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Harvard Report Displays Housing Affordability Issue

  • Harvard Report Displays Housing Affordability Issue

    Harvard Report Displays Housing Affordability Issue

    Harvard University recently released a national report on housing affordability, detailing their findings on home and rental trends. According to the report, almost 39 million U.S. residents are living in homes that they can’t afford, signalling an issue over affordability in today’s market, particularly in metropolitan areas such as Miami-Dade county. Miami was named as one of 11 areas in the U.S. where more than 40 percent of households were considered to be cost-burdened. A household was considered cost-burdened when 30 percent of the homeowners income was taken up by housing costs. This is mainly driven by a tightening supply coupled with a pickup in demand following the housing collapse in years prior.
    The report also stated that apartment rentals may face even more difficulties within the Miami area. According to the report, 62 percent of Miami renters were considered cost-burdened. As well, approximately 35 percent of renters claimed to spend more than half their income on rent.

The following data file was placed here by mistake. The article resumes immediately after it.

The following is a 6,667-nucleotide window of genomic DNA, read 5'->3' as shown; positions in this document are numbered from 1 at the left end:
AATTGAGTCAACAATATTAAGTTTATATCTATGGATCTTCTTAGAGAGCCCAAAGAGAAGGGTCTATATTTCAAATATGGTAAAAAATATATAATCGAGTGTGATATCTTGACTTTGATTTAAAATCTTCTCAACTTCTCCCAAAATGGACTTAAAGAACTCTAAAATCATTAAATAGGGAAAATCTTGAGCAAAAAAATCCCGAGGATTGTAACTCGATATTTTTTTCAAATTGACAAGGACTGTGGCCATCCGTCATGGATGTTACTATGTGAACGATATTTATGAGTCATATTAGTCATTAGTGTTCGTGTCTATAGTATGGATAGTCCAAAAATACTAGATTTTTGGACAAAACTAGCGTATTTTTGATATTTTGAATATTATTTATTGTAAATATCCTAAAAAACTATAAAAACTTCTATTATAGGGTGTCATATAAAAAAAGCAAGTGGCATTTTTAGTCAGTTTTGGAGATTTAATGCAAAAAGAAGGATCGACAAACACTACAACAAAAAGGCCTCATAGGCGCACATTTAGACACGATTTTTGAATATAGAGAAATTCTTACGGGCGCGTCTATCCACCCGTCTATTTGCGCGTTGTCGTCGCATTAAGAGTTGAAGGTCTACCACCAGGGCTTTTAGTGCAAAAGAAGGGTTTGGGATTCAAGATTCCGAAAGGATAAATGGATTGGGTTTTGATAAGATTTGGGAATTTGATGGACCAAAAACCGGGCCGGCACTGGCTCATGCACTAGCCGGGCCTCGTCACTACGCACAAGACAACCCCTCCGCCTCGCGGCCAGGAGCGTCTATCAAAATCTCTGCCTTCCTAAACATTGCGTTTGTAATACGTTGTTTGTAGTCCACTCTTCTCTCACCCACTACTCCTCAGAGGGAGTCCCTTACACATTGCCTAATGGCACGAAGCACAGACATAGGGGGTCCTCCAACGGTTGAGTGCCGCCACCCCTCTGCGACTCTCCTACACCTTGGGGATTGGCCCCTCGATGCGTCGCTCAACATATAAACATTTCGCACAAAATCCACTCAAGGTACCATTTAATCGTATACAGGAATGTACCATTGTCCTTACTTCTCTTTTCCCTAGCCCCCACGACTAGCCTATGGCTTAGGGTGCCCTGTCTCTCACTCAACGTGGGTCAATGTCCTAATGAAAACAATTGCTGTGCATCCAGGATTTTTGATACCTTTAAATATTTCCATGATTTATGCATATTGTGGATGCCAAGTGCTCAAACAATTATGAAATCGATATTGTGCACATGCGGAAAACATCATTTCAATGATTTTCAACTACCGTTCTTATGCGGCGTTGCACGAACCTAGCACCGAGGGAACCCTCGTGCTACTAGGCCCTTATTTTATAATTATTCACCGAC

The problems detailed in the report stem from the fact that fewer residential units are being built within the United States. The past 10 years have seen the lowest amount of residential properties being built since the 1960s, and the constructions that are happening tend to cater towards a higher-end home instead of first-time buyers. This leads to many more apartment rentals, as seen by the 2016 national rental vacancy rate reaching the lowest numbers in 30 years. However, as with the new homes being built, apartment being constructed trend towards higher-end accommodations. Within Miami, a majority of the rental developments built in 2015 with 50 or more units were high-end apartments, and the average rent was approximately $2,100. Looking at longer trends, the number of units in Miami with a rental price of less than $800 per month declined in the past 10 years, while units renting for over $2,400 more than doubled. As houses increasingly raise in average price, and apartment construction focuses on higher-end units, the average homeowner may find it difficult to keep up with the rising costs of owning, or renting, a property.